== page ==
Never assume those you recruit know as much as you do.
In a nutshell, a Multi-Team Demo Game (MTDG) is
Unlike a Succession Game, where someone plays a few turns, posts the results, talk about the results and future plans and then another person does the same thing, in a MTDG each team plays their ONE turn in order, passing the save from team to team. At the end of all human turns the barbarians, if any, get their turn. The key is the one turn per team.
Which means everybody on the team can discuss the in-game situation at just about anytime for any turn.
Generic Team Positions
Each team will have someone called a Turn Player. Their job is to execute the desires of the team in the game. Turn Players have the joy and responsibility of playing the game. They have to get the saved game via email, play the turn, make the proper log entries (both for the world and their team) and then save the game and send it on the the next team.
Early on, the Turn Player is the most important person in the game. Once other civs have been met, Foreign Ministers or Ambassadors become important as they represent your team to the other teams you have met. They handle negioations and treaty making and are generally bringers of good will. They are not required to be truthful.
Internally, most teams have a position called Military Advisor that focuses on the military strength, positioning and strategy. And a Domestic Advisor that oversees city production orders, worker allocation and the treasury.
Internal Team Structure
Some teams have no formal internal structure. They tend to let people gravitate towards positions and things they like. Other teams do have a formal structure, holding elections for their own set of internal and external offices on a regular basis. Which means that the Turn Players on Turn 0 may all change by Turn 100.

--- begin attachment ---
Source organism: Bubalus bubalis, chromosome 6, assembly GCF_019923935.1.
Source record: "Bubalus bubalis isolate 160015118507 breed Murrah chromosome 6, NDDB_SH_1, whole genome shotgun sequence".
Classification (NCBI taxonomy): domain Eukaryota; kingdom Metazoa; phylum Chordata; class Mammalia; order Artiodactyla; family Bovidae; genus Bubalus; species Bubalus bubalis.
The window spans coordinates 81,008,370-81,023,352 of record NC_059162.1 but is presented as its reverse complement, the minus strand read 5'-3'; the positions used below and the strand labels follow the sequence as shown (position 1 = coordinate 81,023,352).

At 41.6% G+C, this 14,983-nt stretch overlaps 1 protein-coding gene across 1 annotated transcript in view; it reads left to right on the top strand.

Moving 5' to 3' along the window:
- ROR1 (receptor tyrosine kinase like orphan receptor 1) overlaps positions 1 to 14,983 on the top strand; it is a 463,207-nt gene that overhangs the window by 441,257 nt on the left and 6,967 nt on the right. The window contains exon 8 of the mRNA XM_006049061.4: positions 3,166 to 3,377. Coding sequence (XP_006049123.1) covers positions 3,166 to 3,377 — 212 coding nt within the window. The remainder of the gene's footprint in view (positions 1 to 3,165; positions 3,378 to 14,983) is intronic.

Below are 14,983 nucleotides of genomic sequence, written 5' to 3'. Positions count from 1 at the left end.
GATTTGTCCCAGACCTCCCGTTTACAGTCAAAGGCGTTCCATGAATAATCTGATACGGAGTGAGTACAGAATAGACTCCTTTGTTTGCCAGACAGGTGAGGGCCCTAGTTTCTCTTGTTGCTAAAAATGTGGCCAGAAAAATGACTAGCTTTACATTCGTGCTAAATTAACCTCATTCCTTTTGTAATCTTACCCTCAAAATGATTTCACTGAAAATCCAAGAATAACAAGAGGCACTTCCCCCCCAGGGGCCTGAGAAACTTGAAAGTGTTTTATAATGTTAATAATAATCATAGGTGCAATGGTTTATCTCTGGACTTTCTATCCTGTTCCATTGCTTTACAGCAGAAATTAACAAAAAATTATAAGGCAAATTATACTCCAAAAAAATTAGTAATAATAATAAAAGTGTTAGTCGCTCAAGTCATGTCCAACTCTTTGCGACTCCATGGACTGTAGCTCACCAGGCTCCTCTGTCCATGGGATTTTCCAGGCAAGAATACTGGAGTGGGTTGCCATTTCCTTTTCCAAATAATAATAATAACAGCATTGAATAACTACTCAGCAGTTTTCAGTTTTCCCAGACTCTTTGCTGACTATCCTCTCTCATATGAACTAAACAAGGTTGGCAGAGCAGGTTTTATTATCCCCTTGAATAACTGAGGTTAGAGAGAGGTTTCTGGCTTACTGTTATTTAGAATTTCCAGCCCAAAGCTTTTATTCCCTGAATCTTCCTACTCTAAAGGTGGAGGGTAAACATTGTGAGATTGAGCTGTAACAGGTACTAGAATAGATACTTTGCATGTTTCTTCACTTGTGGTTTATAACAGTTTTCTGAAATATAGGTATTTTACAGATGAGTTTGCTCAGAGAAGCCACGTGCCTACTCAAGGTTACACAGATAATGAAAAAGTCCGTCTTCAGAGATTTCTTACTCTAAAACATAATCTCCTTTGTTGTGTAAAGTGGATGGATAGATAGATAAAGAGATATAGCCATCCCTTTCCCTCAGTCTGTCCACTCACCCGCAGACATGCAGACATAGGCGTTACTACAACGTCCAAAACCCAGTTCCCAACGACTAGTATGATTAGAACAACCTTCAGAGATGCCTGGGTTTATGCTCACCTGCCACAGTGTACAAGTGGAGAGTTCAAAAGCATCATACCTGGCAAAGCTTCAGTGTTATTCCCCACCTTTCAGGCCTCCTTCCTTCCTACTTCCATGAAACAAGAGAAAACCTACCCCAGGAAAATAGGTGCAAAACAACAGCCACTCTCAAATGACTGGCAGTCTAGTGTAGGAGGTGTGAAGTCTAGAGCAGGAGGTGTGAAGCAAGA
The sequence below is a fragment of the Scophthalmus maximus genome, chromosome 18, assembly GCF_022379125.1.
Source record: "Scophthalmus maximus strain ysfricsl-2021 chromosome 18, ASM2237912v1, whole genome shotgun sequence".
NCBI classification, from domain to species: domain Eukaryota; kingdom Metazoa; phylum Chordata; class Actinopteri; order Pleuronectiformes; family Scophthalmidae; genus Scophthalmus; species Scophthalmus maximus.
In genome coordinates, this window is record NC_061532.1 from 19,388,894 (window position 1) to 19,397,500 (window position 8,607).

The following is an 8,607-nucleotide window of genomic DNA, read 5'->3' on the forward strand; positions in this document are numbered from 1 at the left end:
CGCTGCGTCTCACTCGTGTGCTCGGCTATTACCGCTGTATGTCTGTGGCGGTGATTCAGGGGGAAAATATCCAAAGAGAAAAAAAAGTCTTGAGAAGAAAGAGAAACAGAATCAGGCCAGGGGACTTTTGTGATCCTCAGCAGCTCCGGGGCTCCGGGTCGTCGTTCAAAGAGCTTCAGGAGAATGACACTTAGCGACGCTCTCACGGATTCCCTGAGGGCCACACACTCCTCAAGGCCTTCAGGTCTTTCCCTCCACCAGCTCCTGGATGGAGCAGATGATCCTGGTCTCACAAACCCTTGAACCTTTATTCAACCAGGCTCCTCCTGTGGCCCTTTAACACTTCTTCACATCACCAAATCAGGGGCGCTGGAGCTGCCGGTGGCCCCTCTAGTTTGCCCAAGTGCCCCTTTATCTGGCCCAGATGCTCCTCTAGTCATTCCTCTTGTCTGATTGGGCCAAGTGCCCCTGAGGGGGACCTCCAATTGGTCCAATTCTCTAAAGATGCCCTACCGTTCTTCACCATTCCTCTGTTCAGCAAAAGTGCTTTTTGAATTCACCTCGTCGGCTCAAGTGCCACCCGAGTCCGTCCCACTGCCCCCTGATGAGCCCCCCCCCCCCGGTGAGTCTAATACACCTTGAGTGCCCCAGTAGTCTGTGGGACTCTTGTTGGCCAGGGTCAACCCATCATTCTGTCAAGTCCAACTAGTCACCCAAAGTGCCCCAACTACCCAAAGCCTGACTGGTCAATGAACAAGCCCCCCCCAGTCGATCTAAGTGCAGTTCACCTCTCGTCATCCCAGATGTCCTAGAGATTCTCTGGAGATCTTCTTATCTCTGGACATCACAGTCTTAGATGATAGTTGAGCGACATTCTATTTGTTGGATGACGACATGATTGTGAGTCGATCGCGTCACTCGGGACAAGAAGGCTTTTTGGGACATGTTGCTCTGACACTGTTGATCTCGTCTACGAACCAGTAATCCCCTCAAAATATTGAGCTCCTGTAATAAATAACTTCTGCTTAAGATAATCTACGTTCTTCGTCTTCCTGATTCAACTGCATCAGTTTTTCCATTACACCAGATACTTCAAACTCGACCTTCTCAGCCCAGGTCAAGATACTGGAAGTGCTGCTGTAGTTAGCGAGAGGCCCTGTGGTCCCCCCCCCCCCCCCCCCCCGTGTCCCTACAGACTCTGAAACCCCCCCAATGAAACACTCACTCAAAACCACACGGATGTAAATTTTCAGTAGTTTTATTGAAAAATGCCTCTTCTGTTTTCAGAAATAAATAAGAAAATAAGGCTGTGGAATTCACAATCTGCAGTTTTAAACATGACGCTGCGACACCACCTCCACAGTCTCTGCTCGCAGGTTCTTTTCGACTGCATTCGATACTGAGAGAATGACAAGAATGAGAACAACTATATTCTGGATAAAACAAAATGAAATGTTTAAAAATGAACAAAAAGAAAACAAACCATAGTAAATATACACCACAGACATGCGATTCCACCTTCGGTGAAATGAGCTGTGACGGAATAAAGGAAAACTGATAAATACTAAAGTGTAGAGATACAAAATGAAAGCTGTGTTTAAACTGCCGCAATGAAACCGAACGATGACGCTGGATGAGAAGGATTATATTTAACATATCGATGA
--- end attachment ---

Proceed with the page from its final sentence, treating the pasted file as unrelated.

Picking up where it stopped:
Most teams do have a formal structure, patterned on earlier Democracy games. In those games, one team (the Democracy) played the AIs.
In this game, each team determines their own structure, but are considered 'Democracies' even if they have no structure (after all, they had some sort of vote or decision making process to determine their structure!)
So What Can a Newbie Do?
Just because a person has a position in the team doesn't mean they have all the answers. Some players are very methodical but not very creative in how they handle in-game issues. Others may be brilliant with their ability to wage war but can't keep the workers busy.
And most of all, sometimes they become too focused on a particular plan that they don't see any other options. And it may take a newbie to ask the all-important question of 'Why?' to wake them up.
If the team has elected positions, the current leadership may need to change due to something called Real Life (bills, work, families, etc), which opens up a chance for the new person to have some responsibility on how the game is played.
All of Which Means